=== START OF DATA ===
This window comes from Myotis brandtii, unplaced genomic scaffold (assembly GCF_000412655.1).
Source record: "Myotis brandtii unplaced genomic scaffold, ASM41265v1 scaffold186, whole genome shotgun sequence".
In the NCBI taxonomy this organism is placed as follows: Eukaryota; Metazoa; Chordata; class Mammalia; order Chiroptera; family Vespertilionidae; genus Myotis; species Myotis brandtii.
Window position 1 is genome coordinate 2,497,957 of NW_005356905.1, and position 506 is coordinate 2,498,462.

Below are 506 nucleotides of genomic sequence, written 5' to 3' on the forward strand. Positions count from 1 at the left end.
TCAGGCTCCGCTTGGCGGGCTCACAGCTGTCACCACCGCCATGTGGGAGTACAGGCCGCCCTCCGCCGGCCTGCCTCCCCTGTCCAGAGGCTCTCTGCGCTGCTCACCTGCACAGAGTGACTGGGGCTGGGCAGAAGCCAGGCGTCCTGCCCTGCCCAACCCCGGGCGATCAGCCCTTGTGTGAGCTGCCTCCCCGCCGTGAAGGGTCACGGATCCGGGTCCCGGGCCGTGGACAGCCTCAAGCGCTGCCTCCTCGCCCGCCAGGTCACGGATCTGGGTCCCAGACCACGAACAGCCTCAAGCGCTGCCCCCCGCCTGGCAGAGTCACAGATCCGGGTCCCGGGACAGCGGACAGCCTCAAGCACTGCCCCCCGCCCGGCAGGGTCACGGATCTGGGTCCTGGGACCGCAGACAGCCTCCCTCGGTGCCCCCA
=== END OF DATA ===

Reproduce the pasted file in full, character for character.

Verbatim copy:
This window comes from Myotis brandtii, unplaced genomic scaffold (assembly GCF_000412655.1).
Source record: "Myotis brandtii unplaced genomic scaffold, ASM41265v1 scaffold186, whole genome shotgun sequence".
In the NCBI taxonomy this organism is placed as follows: Eukaryota; Metazoa; Chordata; class Mammalia; order Chiroptera; family Vespertilionidae; genus Myotis; species Myotis brandtii.
Window position 1 is genome coordinate 2,497,957 of NW_005356905.1, and position 506 is coordinate 2,498,462.

Below are 506 nucleotides of genomic sequence, written 5' to 3' on the forward strand. Positions count from 1 at the left end.
TCAGGCTCCGCTTGGCGGGCTCACAGCTGTCACCACCGCCATGTGGGAGTACAGGCCGCCCTCCGCCGGCCTGCCTCCCCTGTCCAGAGGCTCTCTGCGCTGCTCACCTGCACAGAGTGACTGGGGCTGGGCAGAAGCCAGGCGTCCTGCCCTGCCCAACCCCGGGCGATCAGCCCTTGTGTGAGCTGCCTCCCCGCCGTGAAGGGTCACGGATCCGGGTCCCGGGCCGTGGACAGCCTCAAGCGCTGCCTCCTCGCCCGCCAGGTCACGGATCTGGGTCCCAGACCACGAACAGCCTCAAGCGCTGCCCCCCGCCTGGCAGAGTCACAGATCCGGGTCCCGGGACAGCGGACAGCCTCAAGCACTGCCCCCCGCCCGGCAGGGTCACGGATCTGGGTCCTGGGACCGCAGACAGCCTCCCTCGGTGCCCCCA